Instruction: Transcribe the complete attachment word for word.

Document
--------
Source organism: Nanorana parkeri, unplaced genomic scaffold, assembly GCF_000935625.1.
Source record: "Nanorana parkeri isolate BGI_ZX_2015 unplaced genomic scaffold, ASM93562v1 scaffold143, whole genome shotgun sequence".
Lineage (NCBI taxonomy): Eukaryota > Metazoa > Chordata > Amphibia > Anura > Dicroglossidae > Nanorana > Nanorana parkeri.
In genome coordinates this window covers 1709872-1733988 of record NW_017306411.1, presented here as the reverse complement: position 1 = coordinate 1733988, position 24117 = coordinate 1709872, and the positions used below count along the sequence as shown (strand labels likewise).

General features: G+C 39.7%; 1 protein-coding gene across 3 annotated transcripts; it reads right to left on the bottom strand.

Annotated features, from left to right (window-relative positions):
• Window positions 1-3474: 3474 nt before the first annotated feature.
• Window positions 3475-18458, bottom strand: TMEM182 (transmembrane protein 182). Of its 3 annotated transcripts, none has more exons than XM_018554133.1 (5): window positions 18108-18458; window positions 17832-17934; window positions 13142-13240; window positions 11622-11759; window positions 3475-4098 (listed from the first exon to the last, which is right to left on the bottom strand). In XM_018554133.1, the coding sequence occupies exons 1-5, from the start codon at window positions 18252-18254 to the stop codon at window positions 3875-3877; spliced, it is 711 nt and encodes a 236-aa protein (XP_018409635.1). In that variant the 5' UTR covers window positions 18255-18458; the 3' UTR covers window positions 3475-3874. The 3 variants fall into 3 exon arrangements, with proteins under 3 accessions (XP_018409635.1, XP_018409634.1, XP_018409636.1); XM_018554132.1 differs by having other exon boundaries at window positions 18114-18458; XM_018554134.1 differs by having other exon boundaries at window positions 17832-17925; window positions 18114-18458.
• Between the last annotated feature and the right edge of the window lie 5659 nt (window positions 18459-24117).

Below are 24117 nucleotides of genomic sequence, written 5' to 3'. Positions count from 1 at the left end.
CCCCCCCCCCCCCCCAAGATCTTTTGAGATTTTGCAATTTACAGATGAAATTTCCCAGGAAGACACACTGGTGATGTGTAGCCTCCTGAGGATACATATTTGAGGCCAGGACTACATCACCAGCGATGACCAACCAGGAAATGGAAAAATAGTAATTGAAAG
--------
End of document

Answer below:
Source organism: Nanorana parkeri, unplaced genomic scaffold, assembly GCF_000935625.1.
Source record: "Nanorana parkeri isolate BGI_ZX_2015 unplaced genomic scaffold, ASM93562v1 scaffold143, whole genome shotgun sequence".
Lineage (NCBI taxonomy): Eukaryota > Metazoa > Chordata > Amphibia > Anura > Dicroglossidae > Nanorana > Nanorana parkeri.
In genome coordinates this window covers 1709872-1733988 of record NW_017306411.1, presented here as the reverse complement: position 1 = coordinate 1733988, position 24117 = coordinate 1709872, and the positions used below count along the sequence as shown (strand labels likewise).

General features: G+C 39.7%; 1 protein-coding gene across 3 annotated transcripts; it reads right to left on the bottom strand.

Annotated features, from left to right (window-relative positions):
• Window positions 1-3474: 3474 nt before the first annotated feature.
• Window positions 3475-18458, bottom strand: TMEM182 (transmembrane protein 182). Of its 3 annotated transcripts, none has more exons than XM_018554133.1 (5): window positions 18108-18458; window positions 17832-17934; window positions 13142-13240; window positions 11622-11759; window positions 3475-4098 (listed from the first exon to the last, which is right to left on the bottom strand). In XM_018554133.1, the coding sequence occupies exons 1-5, from the start codon at window positions 18252-18254 to the stop codon at window positions 3875-3877; spliced, it is 711 nt and encodes a 236-aa protein (XP_018409635.1). In that variant the 5' UTR covers window positions 18255-18458; the 3' UTR covers window positions 3475-3874. The 3 variants fall into 3 exon arrangements, with proteins under 3 accessions (XP_018409635.1, XP_018409634.1, XP_018409636.1); XM_018554132.1 differs by having other exon boundaries at window positions 18114-18458; XM_018554134.1 differs by having other exon boundaries at window positions 17832-17925; window positions 18114-18458.
• Between the last annotated feature and the right edge of the window lie 5659 nt (window positions 18459-24117).

Below are 24117 nucleotides of genomic sequence, written 5' to 3'. Positions count from 1 at the left end.
CCCCCCCCCCCCCCCAAGATCTTTTGAGATTTTGCAATTTACAGATGAAATTTCCCAGGAAGACACACTGGTGATGTGTAGCCTCCTGAGGATACATATTTGAGGCCAGGACTACATCACCAGCGATGACCAACCAGGAAATGGAAAAATAGTAATTGAAAG